Wikipedia Commons, photo credit: Mike Cornwell

Wikipedia Commons, photo credit: Mike Cornwell

The last of Time’s 10 questions deals with how Dawkins can be certain there is no God. Dawkins, in a conciliatory move, declares that there is much of which we can never be certain. Noting that future science will discover realities that we simply don’t foresee, he suggests, “it’s extremely unlikely that it would happen to home in on an idea from a Bronze Age tribe in the desert.” I found this final sentiment a touch off-kilter. We have plenty of scientific developments that have come out of the “Bronze Age tribes,” but God is not one of them. “Desert tribes” gave us metal smelting, bovine and caprid domestication, and, perhaps most importantly of all, writing. God, however, comes from a much earlier evolutionary strata. In fact, by the time that the Sumerians appeared, multiple gods were already in their train.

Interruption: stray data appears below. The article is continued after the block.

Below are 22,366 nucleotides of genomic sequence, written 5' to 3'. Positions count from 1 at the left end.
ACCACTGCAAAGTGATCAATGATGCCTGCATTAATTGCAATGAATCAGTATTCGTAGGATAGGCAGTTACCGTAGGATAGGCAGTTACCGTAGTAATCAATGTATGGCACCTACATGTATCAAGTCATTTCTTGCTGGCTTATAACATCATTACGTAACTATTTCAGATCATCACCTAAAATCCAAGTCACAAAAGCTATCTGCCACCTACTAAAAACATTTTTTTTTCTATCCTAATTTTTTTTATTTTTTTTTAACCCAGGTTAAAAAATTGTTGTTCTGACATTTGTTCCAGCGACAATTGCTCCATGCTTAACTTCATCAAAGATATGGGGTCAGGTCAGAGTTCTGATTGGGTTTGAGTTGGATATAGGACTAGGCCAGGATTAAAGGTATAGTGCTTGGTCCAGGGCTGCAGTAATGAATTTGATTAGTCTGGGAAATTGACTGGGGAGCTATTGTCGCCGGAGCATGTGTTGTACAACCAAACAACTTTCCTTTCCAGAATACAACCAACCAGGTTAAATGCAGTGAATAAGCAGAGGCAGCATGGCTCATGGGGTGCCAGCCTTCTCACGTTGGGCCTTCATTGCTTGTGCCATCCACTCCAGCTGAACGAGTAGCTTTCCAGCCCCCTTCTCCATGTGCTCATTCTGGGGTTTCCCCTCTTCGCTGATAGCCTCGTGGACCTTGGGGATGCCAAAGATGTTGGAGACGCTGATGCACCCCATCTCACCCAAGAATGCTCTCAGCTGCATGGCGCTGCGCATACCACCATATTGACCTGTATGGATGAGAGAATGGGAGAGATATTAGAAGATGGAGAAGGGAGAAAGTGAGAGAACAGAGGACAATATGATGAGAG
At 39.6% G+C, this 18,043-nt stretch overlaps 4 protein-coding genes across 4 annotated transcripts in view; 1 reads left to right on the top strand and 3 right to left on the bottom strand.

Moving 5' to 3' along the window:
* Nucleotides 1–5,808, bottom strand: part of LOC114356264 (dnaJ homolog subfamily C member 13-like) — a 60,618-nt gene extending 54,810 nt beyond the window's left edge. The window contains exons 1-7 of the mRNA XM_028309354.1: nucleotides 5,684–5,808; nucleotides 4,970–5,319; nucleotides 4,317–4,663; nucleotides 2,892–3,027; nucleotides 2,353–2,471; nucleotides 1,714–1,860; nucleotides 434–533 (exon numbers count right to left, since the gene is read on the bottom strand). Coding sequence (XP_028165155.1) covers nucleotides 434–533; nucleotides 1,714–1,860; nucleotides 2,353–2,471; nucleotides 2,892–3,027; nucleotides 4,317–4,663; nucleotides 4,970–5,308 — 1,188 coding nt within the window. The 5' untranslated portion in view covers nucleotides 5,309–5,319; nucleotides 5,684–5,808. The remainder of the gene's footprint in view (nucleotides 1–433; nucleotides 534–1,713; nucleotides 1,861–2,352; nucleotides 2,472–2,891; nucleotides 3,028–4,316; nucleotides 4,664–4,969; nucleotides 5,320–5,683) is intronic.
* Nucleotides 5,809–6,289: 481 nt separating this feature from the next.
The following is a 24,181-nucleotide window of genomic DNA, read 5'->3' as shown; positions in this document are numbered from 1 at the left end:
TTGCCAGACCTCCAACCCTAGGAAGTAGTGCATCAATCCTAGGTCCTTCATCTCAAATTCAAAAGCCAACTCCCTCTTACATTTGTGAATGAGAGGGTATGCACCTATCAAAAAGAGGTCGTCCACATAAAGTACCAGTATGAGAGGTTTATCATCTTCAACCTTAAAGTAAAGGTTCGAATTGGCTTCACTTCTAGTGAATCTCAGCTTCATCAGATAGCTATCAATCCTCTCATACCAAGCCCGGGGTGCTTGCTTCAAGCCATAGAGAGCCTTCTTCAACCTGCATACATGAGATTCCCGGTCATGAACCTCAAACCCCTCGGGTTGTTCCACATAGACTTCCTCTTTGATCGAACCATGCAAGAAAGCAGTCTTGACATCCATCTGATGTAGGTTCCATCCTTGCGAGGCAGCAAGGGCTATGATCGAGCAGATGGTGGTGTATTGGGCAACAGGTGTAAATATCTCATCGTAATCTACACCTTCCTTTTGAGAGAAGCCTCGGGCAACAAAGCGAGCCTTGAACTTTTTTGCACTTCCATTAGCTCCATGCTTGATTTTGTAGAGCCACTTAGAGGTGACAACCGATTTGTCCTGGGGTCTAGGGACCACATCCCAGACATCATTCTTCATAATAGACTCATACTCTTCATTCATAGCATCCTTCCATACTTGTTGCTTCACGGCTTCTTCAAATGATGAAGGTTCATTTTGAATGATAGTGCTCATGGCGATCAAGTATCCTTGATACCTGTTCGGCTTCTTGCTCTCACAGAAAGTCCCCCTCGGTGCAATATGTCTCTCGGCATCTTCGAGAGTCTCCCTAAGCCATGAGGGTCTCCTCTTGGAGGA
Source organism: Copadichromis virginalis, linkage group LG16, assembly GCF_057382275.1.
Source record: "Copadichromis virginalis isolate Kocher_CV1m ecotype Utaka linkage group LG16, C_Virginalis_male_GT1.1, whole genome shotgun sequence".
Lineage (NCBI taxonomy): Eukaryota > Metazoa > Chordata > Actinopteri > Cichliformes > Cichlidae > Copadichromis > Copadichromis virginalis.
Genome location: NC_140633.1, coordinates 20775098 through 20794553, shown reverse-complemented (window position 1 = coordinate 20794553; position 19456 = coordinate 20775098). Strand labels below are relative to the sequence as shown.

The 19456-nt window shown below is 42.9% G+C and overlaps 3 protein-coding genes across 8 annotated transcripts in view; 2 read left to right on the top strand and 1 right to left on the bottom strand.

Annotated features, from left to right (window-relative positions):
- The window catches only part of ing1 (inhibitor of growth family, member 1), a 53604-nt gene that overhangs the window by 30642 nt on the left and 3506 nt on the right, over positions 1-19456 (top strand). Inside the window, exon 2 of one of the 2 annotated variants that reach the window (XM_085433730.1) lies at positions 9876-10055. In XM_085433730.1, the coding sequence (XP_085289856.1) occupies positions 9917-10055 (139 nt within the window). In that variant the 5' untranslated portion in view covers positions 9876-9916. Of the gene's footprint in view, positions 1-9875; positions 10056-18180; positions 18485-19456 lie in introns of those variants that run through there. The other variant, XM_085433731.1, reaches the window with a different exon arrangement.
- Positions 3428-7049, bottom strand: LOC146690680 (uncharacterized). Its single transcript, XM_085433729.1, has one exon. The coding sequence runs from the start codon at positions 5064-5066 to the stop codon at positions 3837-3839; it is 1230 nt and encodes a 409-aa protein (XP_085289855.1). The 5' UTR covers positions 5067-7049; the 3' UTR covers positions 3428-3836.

In fact, evolutionary scientists seem to indicate that our brains have contrived some need for God/gods. That God isn’t a semitic desert mirage, however, is attested by people all over the world developing the idea independently. Not only did the Israelites and their forebears have deities, so did the Vedic cultures that we now call Hinduism. So did the Native Americans, indigenous African religions, and those who developed in isolation on Australia. Gods evolved everywhere. It doesn’t take a scientist to figure out that this means that we have some need of them. I like what Richard Dawkins writes. I enjoy his candor and passion. We do, however, have to credit the desert tribes with much of the thinking that leads to science, but the gods, they are far more ancient than that.